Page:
Sen. John Kerry, who has spent millions and millions of dollars pounding the Bush administration over the airwaves for months, became exorcised last week after the Bush-Cheney re-election campaign finally released its first commercial mildly criticizing Mr. Kerry’s budget arithmetic. Suddenly, and for the first time, someone was holding Mr. Kerry accountable for the costs of his promises. No wonder he shrieked so loudly.
During the primaries and caucuses, all Democrats promised to re-instate the Clinton-era’s top two personal tax rates of 36 percent and 39.6 percent on the fewer than 2 percent of tax filers who report income above $200,000. With nobody to call their bluff, the Democrats conspired to believe — and to convince their constituencies — that “making the rich pay their fair share” and “closing corporate tax loopholes” and “eliminating corporate welfare” would somehow unleash unlimited revenue streams, which could then be used to finance the candidates’ almost unlimited “investments.” With essentially free money available in unlimited quantities, Democrats competed by leapfrogging one another with their promised “investments.”
Nobody played the game better than Mr. Kerry. He had free reign to pummel Democratic opponents like Dick Gephardt and Howard Dean for pledging to repeal all of the Bush tax cuts, including the sizable cuts that have benefited working- and middle-class households. It was a game-breaking strategic advantage that Mr. Kerry clearly exploited.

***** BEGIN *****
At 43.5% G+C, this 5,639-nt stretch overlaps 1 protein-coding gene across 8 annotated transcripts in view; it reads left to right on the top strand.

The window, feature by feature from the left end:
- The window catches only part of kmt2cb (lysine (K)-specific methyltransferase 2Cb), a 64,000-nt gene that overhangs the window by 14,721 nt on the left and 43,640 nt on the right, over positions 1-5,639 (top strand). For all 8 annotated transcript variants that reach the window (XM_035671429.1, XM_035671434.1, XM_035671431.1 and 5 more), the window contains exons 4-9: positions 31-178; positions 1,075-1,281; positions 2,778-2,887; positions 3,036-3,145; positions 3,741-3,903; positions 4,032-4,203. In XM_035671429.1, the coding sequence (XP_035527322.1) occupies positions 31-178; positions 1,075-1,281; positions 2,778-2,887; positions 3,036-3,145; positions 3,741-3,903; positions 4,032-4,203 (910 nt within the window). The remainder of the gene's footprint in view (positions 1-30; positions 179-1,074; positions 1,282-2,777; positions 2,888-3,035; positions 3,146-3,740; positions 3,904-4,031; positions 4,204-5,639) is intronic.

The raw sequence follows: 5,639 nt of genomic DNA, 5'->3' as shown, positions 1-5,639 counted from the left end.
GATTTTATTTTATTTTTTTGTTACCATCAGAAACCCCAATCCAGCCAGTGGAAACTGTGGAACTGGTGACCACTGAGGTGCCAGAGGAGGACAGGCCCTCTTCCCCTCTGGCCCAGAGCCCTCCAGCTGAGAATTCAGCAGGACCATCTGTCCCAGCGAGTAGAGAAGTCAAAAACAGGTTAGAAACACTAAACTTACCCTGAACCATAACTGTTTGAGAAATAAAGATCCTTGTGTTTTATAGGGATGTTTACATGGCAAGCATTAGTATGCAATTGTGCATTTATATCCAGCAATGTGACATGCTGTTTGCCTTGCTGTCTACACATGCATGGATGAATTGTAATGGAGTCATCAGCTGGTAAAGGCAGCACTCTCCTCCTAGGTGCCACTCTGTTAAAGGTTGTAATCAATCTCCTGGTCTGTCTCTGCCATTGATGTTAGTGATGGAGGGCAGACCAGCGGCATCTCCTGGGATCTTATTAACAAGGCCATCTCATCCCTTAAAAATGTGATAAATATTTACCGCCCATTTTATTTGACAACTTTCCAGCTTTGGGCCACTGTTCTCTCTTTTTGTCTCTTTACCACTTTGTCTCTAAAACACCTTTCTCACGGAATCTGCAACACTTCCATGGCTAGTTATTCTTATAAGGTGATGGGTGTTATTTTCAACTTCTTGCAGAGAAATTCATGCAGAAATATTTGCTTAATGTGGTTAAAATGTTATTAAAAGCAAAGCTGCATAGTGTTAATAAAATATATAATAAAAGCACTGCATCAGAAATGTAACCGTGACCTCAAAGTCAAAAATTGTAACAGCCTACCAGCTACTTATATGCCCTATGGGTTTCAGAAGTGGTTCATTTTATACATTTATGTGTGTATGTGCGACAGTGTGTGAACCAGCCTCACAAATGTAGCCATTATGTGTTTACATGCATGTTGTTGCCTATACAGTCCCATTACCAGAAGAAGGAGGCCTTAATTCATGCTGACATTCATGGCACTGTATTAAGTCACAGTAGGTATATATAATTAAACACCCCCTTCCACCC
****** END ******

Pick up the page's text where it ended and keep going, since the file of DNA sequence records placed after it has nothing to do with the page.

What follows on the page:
Now that the general election campaign has begun, however, Mr. Kerry has found that he will no longer receive a free pass for engaging in Democratic Party-approved duplicity. Unlike the Dean and Gephardt campaigns after Iowa, the Bush-Cheney campaign has the wherewithal to hold Mr. Kerry accountable for his flip-flops and non sequiturs. Thus, the recent ad that so infuriated Mr. Kerry pointed out the inconvenient fact that Mr. Kerry’s promise to cut the budget deficit in half within four years conflicted with his gold-plated investments.
These include: his $90-billion-per-year health plan; his two-year-then-cold-turkey proposal to funnel $50 billion to the states; the low-balled $10 billion-plus it will cost over four years to provide free college tuition to national-service “volunteers;” the additional $30 billion per year (at least) he plans to spend for child care, after-school care, Head Start, No Child Left Behind, special education, student aid and federal construction subsidies for local schools; the nearly $7 billion in additional annual funding for homeland security; and the nearly $50 billion per year for funding an additional 40,000 active-duty Army troops and veterans’ health benefits.
Conservatively estimated, these new spending plans would add nearly $200 billion per year to the federal budget. For Mr. Kerry to meet his deficit goal, it suddenly becomes clear that he would have to raise taxes hundreds of billions of dollars more than he has so far implied. And, quite obviously, not only on “the rich.” No wonder he’s so noisy.